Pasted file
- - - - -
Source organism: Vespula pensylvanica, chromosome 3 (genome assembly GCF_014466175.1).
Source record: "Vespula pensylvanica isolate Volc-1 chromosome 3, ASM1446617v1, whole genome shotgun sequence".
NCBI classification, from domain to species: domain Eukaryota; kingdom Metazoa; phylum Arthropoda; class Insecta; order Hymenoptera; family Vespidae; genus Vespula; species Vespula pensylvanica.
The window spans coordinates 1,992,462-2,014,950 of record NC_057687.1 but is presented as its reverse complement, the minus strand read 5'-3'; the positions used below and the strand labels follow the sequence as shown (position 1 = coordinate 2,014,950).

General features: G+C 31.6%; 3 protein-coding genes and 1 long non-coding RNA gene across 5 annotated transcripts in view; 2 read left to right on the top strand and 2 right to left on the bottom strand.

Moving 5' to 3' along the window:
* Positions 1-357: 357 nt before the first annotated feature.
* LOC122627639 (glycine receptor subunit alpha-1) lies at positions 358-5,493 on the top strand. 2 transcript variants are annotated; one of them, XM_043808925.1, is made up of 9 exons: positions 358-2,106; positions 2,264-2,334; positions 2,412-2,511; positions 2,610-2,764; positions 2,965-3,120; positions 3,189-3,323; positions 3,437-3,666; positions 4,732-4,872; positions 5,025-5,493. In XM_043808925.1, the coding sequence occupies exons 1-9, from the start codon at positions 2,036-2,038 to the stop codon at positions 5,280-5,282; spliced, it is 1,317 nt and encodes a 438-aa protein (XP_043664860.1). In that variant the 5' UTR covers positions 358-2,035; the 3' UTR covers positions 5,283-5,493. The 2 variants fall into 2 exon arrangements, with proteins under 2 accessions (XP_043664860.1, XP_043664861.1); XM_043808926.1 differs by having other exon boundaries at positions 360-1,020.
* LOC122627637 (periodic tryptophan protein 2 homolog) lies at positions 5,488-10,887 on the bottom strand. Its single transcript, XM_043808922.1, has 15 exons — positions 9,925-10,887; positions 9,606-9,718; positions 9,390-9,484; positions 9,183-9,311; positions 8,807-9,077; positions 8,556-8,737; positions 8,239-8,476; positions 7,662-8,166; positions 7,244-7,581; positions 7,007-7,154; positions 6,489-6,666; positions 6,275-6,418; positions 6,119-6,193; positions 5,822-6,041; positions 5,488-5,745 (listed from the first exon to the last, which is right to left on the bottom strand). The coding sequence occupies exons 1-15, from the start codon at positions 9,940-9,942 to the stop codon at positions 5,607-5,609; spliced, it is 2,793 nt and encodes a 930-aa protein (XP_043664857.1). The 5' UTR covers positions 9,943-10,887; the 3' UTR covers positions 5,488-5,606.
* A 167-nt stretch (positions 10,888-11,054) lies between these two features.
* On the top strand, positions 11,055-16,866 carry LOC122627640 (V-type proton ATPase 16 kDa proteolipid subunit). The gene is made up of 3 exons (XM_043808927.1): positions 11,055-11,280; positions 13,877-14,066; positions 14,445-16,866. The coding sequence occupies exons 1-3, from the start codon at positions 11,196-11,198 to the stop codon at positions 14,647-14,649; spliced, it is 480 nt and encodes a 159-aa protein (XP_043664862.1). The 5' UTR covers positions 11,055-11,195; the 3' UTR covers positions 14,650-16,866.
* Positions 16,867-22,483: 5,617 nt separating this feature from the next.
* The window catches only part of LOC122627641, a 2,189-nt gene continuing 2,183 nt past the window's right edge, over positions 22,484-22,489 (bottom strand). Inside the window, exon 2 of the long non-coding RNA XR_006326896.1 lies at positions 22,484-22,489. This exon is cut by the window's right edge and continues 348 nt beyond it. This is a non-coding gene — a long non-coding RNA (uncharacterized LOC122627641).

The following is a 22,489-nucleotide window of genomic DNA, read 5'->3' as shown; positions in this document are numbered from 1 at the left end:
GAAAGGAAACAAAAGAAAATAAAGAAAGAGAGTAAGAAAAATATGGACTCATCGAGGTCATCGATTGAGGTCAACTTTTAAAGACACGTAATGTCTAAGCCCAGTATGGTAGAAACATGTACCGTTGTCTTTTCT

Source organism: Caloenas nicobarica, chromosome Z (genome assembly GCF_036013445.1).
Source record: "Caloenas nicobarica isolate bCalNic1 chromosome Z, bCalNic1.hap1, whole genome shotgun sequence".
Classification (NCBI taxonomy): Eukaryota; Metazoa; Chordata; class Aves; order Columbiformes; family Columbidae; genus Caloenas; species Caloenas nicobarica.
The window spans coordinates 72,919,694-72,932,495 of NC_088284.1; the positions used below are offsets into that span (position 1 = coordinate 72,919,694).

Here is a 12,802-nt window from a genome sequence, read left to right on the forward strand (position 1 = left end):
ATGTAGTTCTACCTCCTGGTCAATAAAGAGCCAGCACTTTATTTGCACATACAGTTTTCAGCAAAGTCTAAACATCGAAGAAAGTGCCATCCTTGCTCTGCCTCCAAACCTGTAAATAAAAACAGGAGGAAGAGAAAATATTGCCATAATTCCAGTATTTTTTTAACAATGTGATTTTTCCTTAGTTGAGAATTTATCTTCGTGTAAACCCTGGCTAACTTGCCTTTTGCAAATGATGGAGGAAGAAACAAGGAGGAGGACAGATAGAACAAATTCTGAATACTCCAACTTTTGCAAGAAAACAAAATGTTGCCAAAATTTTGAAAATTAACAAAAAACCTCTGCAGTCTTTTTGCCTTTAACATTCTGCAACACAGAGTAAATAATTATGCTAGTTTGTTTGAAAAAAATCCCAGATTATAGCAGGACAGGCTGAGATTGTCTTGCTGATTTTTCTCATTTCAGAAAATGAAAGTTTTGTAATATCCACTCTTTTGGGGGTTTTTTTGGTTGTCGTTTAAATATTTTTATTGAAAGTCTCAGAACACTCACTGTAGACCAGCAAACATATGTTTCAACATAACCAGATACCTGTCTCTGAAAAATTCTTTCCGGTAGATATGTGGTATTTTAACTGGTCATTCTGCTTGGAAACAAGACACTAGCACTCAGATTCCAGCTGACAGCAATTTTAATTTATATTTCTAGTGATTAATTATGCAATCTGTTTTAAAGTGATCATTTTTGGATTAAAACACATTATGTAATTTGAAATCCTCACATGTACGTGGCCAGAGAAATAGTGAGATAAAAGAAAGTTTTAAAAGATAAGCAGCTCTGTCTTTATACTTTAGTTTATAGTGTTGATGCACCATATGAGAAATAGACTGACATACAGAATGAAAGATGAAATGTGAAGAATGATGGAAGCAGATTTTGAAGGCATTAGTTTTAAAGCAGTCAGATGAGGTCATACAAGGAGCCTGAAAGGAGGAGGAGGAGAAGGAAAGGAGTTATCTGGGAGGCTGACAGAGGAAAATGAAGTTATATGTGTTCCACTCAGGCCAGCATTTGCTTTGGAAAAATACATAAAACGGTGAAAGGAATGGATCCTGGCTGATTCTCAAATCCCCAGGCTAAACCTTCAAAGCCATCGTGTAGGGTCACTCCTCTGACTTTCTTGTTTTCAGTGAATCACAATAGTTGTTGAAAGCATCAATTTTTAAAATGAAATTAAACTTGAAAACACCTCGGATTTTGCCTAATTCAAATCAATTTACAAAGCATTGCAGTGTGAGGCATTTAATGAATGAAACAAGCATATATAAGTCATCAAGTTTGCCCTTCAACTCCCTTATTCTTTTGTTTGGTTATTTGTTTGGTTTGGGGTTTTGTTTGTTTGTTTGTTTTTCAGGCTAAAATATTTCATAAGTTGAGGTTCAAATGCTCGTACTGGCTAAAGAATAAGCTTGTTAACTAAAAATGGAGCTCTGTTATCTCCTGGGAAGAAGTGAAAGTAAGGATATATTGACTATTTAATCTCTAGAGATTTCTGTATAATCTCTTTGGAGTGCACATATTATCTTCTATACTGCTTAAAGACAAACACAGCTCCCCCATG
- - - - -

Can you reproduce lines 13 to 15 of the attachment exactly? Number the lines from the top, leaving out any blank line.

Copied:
* The window catches only part of LOC122627641, a 2,189-nt gene continuing 2,183 nt past the window's right edge, over positions 22,484-22,489 (bottom strand). Inside the window, exon 2 of the long non-coding RNA XR_006326896.1 lies at positions 22,484-22,489. This exon is cut by the window's right edge and continues 348 nt beyond it. This is a non-coding gene — a long non-coding RNA (uncharacterized LOC122627641).

The following is a 22,489-nucleotide window of genomic DNA, read 5'->3' as shown; positions in this document are numbered from 1 at the left end:
GAAAGGAAACAAAAGAAAATAAAGAAAGAGAGTAAGAAAAATATGGACTCATCGAGGTCATCGATTGAGGTCAACTTTTAAAGACACGTAATGTCTAAGCCCAGTATGGTAGAAACATGTACCGTTGTCTTTTCT